Prepping your car can make the entire process go more smoothly. Remove the wheel covers, loosen the lug nuts, and remove the old shoes before replacing them with new ones. If you’re working on pre-1990 vehicles with old brake shoes, wear safety goggles and a mask to limit exposure to potentially fatal particles. The last thing you need is someone getting injured as they work on your car.

2. Check the Brake Drum

After removing the wheel and brake drum, some force may be necessary to remove it from the axle hub as it can often become stuck. A penetrating oil like PB Blaster can help get it loose. If that doesn’t work, a moderate tap with a hammer on the face of the drum is an accepted method to break it free. In rare cases, cutting off the brake drum completely may be required.

For vehicles with front-wheel-drive, their hubs come with cone bearings which require the removal of the spindle nut along with the rotor and drum. Be sure to remove any drum retaining screws or wheel stud clips before attempting to slide off the brake drum for inspection. After the inspection is complete and the results are satisfactory, all parts can be put back together following reverse steps for reassembly.

3. Take off Brake Shoes and Hardware

Removing brake shoes and hardware can be tricky, so care must be taken to ensure the proper removal. The brake shoes are held in place by holding down and return springs with extremely high tension. Therefore, It is highly recommended that special tools are used to make removal and reinstallation easier.

Furthermore, one should take detailed pictures or consult a specific repair manual for their vehicle to ensure everything is the right way up and in the correct orientation before installation begins.

It is also important to note that when removing the old brake shoes, any debris should be disposed of properly, as some bits may contact the new shoe if not taken care of.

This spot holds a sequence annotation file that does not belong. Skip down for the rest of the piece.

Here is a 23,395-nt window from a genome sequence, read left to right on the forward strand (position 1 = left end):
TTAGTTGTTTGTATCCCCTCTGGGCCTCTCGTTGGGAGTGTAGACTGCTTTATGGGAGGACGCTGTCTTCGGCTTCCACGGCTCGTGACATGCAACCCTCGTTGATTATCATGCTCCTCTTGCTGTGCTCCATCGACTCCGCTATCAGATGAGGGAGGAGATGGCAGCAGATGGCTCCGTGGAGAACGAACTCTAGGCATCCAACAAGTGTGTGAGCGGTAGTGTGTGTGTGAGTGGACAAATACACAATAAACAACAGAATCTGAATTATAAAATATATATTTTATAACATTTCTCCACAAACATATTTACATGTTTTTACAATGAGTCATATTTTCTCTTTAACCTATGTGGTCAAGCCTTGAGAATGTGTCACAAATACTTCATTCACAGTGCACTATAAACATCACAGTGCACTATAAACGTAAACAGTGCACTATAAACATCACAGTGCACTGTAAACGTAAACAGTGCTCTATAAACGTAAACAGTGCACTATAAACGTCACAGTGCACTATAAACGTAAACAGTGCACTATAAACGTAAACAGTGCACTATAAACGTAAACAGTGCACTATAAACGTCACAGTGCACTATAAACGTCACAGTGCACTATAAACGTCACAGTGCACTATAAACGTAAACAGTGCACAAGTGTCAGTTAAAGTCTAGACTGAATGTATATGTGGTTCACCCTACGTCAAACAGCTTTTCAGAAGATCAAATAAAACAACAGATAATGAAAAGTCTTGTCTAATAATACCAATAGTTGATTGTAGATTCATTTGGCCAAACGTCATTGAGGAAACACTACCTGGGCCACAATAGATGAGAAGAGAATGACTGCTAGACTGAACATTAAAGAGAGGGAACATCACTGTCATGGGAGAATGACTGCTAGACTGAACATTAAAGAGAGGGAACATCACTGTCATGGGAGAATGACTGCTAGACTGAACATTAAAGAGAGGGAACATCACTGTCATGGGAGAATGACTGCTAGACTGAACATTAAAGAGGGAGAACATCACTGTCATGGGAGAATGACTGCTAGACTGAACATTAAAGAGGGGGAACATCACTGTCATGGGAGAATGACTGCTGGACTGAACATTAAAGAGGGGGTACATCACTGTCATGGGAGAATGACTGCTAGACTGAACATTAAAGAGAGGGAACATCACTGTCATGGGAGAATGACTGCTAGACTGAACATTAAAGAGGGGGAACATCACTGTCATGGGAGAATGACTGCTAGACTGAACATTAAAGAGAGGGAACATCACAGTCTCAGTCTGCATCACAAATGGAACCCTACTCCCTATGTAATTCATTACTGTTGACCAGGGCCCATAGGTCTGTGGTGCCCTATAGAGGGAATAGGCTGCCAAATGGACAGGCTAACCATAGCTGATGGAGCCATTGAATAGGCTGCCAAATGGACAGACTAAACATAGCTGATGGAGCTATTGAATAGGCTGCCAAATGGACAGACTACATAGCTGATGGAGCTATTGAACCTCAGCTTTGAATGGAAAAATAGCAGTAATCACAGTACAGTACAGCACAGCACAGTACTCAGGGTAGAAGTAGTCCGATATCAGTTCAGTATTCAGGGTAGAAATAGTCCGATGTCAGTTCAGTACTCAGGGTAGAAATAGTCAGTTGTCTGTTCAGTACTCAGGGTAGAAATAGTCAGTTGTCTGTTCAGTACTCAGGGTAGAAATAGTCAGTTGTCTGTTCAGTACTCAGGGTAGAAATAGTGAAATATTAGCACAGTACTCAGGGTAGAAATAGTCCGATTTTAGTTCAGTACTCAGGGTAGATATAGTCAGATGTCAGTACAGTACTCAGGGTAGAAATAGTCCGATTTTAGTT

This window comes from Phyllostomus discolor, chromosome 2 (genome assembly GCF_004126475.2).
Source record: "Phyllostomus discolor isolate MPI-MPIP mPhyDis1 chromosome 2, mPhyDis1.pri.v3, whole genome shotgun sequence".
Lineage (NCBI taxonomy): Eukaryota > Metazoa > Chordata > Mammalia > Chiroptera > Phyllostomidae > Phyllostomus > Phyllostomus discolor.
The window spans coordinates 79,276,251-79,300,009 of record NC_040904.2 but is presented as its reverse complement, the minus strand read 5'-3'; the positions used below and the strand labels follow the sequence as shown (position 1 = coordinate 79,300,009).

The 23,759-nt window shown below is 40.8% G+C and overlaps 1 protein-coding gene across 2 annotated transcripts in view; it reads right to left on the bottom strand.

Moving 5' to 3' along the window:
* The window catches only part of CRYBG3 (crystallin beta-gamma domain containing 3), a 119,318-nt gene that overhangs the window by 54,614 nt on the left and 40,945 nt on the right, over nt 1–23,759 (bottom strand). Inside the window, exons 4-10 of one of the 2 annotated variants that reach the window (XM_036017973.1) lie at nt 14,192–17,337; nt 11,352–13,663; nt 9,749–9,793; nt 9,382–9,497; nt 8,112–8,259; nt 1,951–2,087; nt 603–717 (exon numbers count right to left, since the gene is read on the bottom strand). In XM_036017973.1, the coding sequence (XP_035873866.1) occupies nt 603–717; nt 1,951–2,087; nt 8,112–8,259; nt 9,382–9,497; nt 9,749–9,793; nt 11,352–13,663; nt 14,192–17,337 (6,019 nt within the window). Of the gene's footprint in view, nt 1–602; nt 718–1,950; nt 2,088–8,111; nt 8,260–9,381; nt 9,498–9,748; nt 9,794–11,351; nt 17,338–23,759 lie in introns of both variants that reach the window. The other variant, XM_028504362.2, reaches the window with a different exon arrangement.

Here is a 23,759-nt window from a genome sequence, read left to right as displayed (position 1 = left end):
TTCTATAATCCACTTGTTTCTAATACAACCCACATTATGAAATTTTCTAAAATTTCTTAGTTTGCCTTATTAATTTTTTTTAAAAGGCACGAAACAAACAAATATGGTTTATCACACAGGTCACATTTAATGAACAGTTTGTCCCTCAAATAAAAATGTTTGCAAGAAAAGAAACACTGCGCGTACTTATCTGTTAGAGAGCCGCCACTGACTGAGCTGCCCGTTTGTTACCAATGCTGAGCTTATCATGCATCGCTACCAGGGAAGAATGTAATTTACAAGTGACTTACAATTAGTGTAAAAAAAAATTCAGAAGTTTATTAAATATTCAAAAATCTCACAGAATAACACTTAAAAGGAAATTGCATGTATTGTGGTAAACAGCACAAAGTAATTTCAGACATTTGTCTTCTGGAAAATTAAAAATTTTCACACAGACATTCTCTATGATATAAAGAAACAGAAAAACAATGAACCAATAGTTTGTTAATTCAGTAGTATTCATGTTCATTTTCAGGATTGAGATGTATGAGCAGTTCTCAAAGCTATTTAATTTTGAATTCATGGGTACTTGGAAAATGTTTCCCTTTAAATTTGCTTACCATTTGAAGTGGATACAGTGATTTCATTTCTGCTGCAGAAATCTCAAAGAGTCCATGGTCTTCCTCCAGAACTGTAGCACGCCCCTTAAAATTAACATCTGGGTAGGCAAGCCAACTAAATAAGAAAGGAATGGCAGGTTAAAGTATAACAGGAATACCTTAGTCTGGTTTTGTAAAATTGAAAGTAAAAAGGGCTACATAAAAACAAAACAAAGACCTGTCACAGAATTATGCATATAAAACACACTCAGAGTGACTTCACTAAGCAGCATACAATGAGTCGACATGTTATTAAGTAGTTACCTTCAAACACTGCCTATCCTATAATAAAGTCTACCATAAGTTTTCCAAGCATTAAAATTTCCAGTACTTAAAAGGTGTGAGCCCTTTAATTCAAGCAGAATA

After all parts have been removed, it may be time to proceed with installing the new brake shoes and associated hardware, such as self-adjusting cables and springs. If done correctly, this should complete the process, but always use caution while working on brakes to avoid injury and other unexpected incidents.

4. Clean the Brakes

The brake shoes and related components are the most important parts of any brake system, and it is important to inspect and clean them thoroughly before beginning a brake job. During this inspection, it is essential to replace any springs that appear worn or damaged and to check for any signs of wetness around the rubber ends or cracked seals on the wheel cylinders. If these are present, replacement of the wheel cylinder should be considered.

It is also important to remember that problems such as a failed wheel cylinder may only present themselves after completing the brake job. For this reason, it is wise to replace components such as wheel cylinders or other parts that become saturated in brake fluid if they display signs of wear. Doing so will help ensure smooth and reliable braking performance during everyday driving.

5. Reassemble the Drum and Shoe System

Now that the components are cleaned and inspected, it is time to begin reassembling the brake drum and shoe system. Be sure to use a torque wrench when tightening nuts or screws to avoid over-tightening them.

During this step, refer to any pictures taken during disassembly and your repair manual to ensure all parts are in the correct order and orientation.